This is the sort of immersive-but-trivial detail that only a video game can afford the effort to design and keep consistent. And even then the only effect it has is making your quest diary less pedestrian sounding. (I’m thinking of Morrowind, which is the only RPG I’ve ever played that even bothered making a new calendar at all.) Myself, I’ve never even bothered to track the in-game date at all. Sorry for the sour reaction.

Brandan Landgraff (June 26th, 2010)

I can’t help but disagree that this is a trivial detail, and especially that only a computer game can keep track of this. It’s pretty simple to make a calendar, even with a different number of days. If you go with a 1:1 conversion for simplicity’s sake, you literally need only start ticking off days as they pass in your game to keep track of this.

The AD&D DMG has a section on this topic, pointing out that seasons affect adventuring (weather conditions and temperature), as do moon phases (at the very least lycanthropes are traditionally affected by the phases of the moon. The Dragonlance campaign setting took the phases of the moons into account in a unique way, as the moons of Krynn have a direct effect on the magic users of that world. Krynn’s days and months were even given different names across different cultures and regions in one of the campaign guides—though I have no direct link to this information to share. Pathfinder’s Golarion setting has a calendar as well. Forgotten Realms has what appears to be a fairly detailed calendar. Rokugan, setting of Legend of the Five Rings and the 3rd Edition Oriental Adventures, has been given a calendar as well. Eberron was also given the calendar treatment. In fact, a google search for just about any published campaign setting’s calendar turns up results—and only occasionally are they results created by fans alone.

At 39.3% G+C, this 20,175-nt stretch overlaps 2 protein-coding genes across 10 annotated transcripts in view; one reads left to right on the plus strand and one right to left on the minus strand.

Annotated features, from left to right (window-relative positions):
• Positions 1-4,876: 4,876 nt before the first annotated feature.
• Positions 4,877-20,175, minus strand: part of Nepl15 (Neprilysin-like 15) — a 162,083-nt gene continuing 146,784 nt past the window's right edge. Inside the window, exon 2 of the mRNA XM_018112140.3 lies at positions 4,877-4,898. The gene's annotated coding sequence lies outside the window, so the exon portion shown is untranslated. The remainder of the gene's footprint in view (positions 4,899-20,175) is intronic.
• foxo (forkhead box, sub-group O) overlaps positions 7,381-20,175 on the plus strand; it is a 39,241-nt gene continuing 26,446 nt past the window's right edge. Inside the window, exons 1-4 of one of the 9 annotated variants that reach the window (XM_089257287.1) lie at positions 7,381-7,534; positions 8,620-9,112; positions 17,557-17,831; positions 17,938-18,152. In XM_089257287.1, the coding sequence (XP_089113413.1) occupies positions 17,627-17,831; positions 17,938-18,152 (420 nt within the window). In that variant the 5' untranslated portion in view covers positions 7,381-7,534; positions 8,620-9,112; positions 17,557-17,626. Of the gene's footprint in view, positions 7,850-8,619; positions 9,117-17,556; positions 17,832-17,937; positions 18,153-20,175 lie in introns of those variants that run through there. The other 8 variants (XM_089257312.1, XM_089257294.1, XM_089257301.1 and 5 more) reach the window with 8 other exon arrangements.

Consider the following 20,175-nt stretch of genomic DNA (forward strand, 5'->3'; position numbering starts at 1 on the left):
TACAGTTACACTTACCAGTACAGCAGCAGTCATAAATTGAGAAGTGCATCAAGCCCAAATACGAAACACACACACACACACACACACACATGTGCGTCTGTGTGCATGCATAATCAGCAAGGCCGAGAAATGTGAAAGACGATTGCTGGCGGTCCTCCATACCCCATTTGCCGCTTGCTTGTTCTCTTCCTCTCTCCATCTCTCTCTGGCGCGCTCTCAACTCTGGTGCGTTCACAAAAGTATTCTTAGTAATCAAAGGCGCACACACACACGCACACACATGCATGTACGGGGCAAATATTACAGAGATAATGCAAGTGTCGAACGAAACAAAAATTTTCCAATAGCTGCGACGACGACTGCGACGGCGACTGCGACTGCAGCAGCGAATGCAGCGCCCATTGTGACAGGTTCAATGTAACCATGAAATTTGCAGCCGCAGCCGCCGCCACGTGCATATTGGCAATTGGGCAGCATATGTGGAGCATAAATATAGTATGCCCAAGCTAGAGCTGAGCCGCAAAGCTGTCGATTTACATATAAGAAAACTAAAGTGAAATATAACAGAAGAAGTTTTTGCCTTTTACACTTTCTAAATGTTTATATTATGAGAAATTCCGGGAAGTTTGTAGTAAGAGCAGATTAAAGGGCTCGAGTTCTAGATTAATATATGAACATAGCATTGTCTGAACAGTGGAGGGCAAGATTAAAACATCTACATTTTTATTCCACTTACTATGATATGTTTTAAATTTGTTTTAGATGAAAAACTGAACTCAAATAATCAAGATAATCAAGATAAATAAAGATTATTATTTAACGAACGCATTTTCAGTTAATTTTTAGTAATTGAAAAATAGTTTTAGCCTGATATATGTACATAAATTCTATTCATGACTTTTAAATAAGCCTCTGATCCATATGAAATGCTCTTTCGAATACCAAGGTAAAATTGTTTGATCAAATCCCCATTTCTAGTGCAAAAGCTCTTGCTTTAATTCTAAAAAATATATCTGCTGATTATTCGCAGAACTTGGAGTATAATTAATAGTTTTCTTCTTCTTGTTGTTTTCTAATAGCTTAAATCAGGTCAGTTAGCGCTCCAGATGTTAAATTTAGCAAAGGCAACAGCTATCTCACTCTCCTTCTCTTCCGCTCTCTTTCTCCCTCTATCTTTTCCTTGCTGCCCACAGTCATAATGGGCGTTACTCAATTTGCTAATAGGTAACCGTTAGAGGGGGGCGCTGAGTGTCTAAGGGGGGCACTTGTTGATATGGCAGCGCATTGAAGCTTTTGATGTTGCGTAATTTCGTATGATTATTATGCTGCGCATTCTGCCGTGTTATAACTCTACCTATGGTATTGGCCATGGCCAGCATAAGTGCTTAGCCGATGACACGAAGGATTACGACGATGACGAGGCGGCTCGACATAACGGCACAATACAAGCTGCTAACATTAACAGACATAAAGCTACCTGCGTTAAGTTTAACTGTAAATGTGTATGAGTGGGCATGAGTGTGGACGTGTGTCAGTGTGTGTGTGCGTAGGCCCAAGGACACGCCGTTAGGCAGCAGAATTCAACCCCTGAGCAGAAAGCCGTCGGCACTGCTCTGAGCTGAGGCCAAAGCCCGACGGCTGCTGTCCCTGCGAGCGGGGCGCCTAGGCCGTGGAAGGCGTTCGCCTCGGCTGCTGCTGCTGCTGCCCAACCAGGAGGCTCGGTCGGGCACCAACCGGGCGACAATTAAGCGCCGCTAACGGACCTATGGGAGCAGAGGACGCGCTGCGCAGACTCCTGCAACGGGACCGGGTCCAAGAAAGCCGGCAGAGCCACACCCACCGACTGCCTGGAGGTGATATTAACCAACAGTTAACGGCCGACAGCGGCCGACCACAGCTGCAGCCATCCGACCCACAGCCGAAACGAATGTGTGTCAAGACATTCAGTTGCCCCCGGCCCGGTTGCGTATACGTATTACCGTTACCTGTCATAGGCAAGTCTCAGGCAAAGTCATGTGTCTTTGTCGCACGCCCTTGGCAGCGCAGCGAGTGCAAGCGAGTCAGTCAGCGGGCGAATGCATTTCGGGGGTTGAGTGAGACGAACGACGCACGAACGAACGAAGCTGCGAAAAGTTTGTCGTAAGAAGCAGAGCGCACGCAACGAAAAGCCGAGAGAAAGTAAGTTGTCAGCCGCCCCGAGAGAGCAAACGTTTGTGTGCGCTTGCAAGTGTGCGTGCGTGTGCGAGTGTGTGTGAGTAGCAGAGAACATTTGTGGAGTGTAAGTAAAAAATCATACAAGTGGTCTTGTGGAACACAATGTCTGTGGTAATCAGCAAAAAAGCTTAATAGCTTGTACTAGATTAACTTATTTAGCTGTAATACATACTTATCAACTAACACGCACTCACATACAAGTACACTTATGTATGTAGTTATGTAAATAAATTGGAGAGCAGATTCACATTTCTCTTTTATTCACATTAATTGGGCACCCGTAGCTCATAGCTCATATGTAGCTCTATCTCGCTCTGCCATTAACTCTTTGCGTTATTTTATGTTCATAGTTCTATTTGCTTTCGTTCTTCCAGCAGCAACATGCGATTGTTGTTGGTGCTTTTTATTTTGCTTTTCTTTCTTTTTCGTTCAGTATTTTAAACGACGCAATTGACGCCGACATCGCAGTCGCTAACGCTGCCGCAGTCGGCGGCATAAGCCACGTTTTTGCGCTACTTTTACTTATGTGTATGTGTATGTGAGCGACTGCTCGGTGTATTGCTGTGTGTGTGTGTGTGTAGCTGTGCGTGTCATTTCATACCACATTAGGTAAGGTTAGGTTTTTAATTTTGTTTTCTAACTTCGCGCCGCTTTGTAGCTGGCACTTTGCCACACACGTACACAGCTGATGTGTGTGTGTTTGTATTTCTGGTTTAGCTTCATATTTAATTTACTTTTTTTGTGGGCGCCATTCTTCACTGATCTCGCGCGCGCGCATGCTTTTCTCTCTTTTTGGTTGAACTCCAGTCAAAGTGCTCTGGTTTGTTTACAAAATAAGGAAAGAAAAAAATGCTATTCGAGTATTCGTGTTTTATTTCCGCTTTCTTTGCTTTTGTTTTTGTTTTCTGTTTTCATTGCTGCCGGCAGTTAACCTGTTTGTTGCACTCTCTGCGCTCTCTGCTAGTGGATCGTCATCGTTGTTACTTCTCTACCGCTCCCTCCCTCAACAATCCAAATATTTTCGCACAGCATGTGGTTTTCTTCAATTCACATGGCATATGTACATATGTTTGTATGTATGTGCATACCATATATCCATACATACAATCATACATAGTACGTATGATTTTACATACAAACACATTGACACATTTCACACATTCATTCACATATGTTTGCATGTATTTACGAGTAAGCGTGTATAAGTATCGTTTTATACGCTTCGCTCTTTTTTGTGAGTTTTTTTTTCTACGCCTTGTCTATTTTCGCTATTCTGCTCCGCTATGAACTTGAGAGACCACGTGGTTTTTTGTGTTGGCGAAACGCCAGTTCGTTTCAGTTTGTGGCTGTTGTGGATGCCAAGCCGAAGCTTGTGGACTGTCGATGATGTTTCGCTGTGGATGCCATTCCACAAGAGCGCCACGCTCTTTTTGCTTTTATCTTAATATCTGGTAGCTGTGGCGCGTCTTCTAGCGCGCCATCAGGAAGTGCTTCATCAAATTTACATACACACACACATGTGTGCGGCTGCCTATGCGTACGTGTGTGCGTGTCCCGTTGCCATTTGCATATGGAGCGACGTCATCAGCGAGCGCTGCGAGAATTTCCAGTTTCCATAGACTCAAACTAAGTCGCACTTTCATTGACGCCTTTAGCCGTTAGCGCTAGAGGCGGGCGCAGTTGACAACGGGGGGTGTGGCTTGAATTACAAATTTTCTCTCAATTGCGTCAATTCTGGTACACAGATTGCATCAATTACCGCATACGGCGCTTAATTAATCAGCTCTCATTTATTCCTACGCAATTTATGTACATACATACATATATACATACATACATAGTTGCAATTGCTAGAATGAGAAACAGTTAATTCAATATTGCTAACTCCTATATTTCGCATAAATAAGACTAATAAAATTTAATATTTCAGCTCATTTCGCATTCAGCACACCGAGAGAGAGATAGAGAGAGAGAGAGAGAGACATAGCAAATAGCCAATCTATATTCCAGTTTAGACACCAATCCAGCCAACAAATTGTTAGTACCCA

Quite aside from that, in a sandbox-style campaign a calendar can be useful in providing options and impetus for players in making decisions on what to do and where to go at a given time. Seasonal events—a grand market that sets up near the capital for two weeks at summer’s end, perhaps, or a tournament each midwinter with a large purse as grand prize—could give some choices with actual weight about what paths to pursue to your players, as well as force them to be reasonable.

Ticking off days on a calendar also makes it easier to remember to track things like consumption of rations or progression of diseases or other day to day concerns, and helps keep the world from being in endless midsummer, or jumping seasons arbitrarily from session to session simply for convenience.